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Taming Tantrums


Old School vs. New School Parenting

Did Mama know best? I don’t ever remember falling out on a supermarket floor. Either I never did, or the “something to cry for” I got afterward permanently erased it from my memory. Either way it worked. Now as a twenty-first century parent, it’s all about time-outs and explaining consequences. Will it work? Check out these expert tips for taming tantrums, with a little bit of mama’s wisdom thrown in, to create your own parenting plan.


Taming Tantrums
Old School vs. New School Parenting
by Kimberly Seals Allers

Did Mama know best? I don’t ever remember falling out on a supermarket floor. Either I never did, or the “something to cry for” I got afterward permanently erased it from my memory. Either way it worked. Now as a twenty-first century parent, it’s all about time-outs and explaining consequences. Will it work? Check out these expert tips for taming tantrums, with a little bit of mama’s wisdom thrown in, to create your own parenting plan.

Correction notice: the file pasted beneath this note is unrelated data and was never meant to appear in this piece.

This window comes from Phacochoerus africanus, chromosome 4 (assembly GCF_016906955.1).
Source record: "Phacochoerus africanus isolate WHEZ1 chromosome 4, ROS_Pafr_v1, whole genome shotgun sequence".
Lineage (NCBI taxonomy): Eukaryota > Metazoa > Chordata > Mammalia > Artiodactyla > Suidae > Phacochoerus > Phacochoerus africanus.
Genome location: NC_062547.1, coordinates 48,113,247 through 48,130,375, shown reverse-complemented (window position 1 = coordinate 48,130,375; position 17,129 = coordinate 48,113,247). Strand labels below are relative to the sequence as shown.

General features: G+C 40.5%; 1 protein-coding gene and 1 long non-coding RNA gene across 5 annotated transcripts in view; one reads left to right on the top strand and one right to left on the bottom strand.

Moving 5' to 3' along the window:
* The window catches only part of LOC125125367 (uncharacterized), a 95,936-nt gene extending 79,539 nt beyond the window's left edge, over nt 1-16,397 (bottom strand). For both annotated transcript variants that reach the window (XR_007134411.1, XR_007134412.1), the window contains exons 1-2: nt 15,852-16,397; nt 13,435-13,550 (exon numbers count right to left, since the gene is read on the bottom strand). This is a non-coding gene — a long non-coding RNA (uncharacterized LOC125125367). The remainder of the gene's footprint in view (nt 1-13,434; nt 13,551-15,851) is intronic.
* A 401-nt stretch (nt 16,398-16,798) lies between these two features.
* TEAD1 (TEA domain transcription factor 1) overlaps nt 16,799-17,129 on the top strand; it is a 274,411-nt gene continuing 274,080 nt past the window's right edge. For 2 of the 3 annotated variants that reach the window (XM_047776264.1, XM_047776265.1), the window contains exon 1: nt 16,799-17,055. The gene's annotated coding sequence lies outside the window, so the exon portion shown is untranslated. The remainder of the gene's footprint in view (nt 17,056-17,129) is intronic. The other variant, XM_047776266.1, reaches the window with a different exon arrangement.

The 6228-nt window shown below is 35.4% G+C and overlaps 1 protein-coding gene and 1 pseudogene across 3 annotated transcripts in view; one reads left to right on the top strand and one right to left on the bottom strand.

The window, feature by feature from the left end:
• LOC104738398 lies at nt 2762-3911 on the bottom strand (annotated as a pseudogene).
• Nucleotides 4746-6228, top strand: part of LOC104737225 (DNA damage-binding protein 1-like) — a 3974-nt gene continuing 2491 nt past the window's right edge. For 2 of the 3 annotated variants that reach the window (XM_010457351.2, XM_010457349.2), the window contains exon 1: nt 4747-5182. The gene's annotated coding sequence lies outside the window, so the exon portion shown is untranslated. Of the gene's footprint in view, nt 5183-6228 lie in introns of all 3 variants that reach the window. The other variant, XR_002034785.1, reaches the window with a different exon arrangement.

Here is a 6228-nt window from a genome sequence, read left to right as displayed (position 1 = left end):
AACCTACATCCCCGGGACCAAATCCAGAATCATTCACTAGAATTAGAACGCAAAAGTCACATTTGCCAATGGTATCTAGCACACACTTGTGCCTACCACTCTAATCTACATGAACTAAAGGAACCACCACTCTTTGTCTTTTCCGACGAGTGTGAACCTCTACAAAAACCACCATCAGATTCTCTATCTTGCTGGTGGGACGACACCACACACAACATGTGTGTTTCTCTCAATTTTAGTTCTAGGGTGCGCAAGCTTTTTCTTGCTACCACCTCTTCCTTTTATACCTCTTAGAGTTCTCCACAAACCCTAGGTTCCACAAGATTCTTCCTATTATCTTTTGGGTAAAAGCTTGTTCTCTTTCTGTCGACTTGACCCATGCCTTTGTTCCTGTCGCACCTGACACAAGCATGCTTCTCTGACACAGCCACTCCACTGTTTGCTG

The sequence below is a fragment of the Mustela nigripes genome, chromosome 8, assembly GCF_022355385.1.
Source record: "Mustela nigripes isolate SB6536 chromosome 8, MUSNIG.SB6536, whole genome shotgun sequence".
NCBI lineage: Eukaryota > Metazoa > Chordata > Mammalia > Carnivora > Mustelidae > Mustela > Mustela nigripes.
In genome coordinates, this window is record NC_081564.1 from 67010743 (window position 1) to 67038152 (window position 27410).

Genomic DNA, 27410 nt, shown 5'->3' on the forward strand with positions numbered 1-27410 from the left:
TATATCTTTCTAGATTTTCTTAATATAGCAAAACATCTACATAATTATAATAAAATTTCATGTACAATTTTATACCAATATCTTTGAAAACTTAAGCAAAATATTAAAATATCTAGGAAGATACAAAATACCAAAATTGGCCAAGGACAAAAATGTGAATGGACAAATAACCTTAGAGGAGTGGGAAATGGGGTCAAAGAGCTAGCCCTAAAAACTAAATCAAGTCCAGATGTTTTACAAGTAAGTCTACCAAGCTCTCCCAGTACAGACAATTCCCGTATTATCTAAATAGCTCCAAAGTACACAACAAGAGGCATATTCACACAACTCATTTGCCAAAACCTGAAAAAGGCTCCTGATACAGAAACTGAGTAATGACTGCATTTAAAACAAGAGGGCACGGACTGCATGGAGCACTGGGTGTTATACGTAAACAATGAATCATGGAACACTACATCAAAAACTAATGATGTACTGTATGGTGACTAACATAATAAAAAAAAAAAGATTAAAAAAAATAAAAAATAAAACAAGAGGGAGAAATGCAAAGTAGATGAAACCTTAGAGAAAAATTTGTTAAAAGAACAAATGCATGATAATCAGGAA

we even allowed to have tantrums as a kid? Puh-leeze. If your
old-school mom was anything like my old-school mom, as soon as she gave
me the “look,” (yeah, you know the one) I would straighten up with a
quickness. Falling out on the supermarket floor was not even an option.
But what are we to do as twenty-first century parents, not trying to
run our households on the same fear factor (i.e. belt factor) that
marked our childhoods.

a new generation parent who thinks some of the old-school ideologies
need to stick around, finding that balance between the two is your job
as the parent. You’ve have a good chance to test your mettle when your
beloved little one starts testing his limits and expressing himself. 
Let’s face it, during the kicking-and-screaming chaos of the moment,
tantrums can be downright frustrating. But new school experts say that
instead of looking at them as catastrophes, treat tantrums as
“opportunities for education.”
O.K., but whose education? Well, you first.
Why Do Kids Have Tantrums?
Kids’ temperaments vary dramatically — so some kids may experience
regular tantrums, whereas others have them rarely. They’re a normal
part of development and don’t have to be seen as something negative.